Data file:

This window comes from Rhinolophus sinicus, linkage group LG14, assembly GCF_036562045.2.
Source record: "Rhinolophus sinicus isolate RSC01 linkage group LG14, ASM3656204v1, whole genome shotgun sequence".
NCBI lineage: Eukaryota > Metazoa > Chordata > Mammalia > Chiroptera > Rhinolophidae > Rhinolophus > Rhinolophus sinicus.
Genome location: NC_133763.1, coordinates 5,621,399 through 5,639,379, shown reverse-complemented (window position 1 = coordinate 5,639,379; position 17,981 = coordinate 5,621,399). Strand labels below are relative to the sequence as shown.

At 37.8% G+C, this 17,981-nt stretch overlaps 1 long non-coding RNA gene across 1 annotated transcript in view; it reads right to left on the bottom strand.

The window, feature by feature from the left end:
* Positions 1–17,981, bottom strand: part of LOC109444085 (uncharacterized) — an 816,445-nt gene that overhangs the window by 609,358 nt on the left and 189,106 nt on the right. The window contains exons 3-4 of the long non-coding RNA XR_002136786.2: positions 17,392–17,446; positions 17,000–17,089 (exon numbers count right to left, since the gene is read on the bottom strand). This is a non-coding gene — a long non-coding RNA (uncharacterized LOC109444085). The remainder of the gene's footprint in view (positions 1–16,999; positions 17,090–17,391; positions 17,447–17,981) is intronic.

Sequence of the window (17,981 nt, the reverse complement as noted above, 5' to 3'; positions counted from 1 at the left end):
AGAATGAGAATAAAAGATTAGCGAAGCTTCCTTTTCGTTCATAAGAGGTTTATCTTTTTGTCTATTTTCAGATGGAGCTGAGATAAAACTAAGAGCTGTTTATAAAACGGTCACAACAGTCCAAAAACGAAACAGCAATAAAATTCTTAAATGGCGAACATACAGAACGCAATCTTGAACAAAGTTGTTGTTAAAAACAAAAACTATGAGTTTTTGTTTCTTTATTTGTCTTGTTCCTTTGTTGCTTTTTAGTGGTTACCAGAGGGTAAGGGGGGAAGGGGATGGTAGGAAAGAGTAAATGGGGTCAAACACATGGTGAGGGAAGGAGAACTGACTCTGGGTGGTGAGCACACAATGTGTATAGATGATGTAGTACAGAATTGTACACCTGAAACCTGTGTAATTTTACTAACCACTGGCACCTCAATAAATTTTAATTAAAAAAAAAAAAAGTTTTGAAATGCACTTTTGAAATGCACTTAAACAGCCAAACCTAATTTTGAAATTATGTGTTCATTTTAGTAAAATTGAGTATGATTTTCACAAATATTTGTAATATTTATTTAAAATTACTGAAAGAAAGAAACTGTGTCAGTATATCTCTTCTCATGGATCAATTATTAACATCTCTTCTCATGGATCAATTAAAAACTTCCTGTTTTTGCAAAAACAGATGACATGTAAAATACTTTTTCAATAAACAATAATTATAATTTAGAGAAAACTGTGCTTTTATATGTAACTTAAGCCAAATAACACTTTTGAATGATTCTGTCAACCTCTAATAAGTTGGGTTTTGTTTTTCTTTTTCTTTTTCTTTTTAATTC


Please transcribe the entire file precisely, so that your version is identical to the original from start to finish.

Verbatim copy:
This window comes from Rhinolophus sinicus, linkage group LG14, assembly GCF_036562045.2.
Source record: "Rhinolophus sinicus isolate RSC01 linkage group LG14, ASM3656204v1, whole genome shotgun sequence".
NCBI lineage: Eukaryota > Metazoa > Chordata > Mammalia > Chiroptera > Rhinolophidae > Rhinolophus > Rhinolophus sinicus.
Genome location: NC_133763.1, coordinates 5,621,399 through 5,639,379, shown reverse-complemented (window position 1 = coordinate 5,639,379; position 17,981 = coordinate 5,621,399). Strand labels below are relative to the sequence as shown.

At 37.8% G+C, this 17,981-nt stretch overlaps 1 long non-coding RNA gene across 1 annotated transcript in view; it reads right to left on the bottom strand.

The window, feature by feature from the left end:
* Positions 1–17,981, bottom strand: part of LOC109444085 (uncharacterized) — an 816,445-nt gene that overhangs the window by 609,358 nt on the left and 189,106 nt on the right. The window contains exons 3-4 of the long non-coding RNA XR_002136786.2: positions 17,392–17,446; positions 17,000–17,089 (exon numbers count right to left, since the gene is read on the bottom strand). This is a non-coding gene — a long non-coding RNA (uncharacterized LOC109444085). The remainder of the gene's footprint in view (positions 1–16,999; positions 17,090–17,391; positions 17,447–17,981) is intronic.

Sequence of the window (17,981 nt, the reverse complement as noted above, 5' to 3'; positions counted from 1 at the left end):
AGAATGAGAATAAAAGATTAGCGAAGCTTCCTTTTCGTTCATAAGAGGTTTATCTTTTTGTCTATTTTCAGATGGAGCTGAGATAAAACTAAGAGCTGTTTATAAAACGGTCACAACAGTCCAAAAACGAAACAGCAATAAAATTCTTAAATGGCGAACATACAGAACGCAATCTTGAACAAAGTTGTTGTTAAAAACAAAAACTATGAGTTTTTGTTTCTTTATTTGTCTTGTTCCTTTGTTGCTTTTTAGTGGTTACCAGAGGGTAAGGGGGGAAGGGGATGGTAGGAAAGAGTAAATGGGGTCAAACACATGGTGAGGGAAGGAGAACTGACTCTGGGTGGTGAGCACACAATGTGTATAGATGATGTAGTACAGAATTGTACACCTGAAACCTGTGTAATTTTACTAACCACTGGCACCTCAATAAATTTTAATTAAAAAAAAAAAAAGTTTTGAAATGCACTTTTGAAATGCACTTAAACAGCCAAACCTAATTTTGAAATTATGTGTTCATTTTAGTAAAATTGAGTATGATTTTCACAAATATTTGTAATATTTATTTAAAATTACTGAAAGAAAGAAACTGTGTCAGTATATCTCTTCTCATGGATCAATTATTAACATCTCTTCTCATGGATCAATTAAAAACTTCCTGTTTTTGCAAAAACAGATGACATGTAAAATACTTTTTCAATAAACAATAATTATAATTTAGAGAAAACTGTGCTTTTATATGTAACTTAAGCCAAATAACACTTTTGAATGATTCTGTCAACCTCTAATAAGTTGGGTTTTGTTTTTCTTTTTCTTTTTCTTTTTAATTC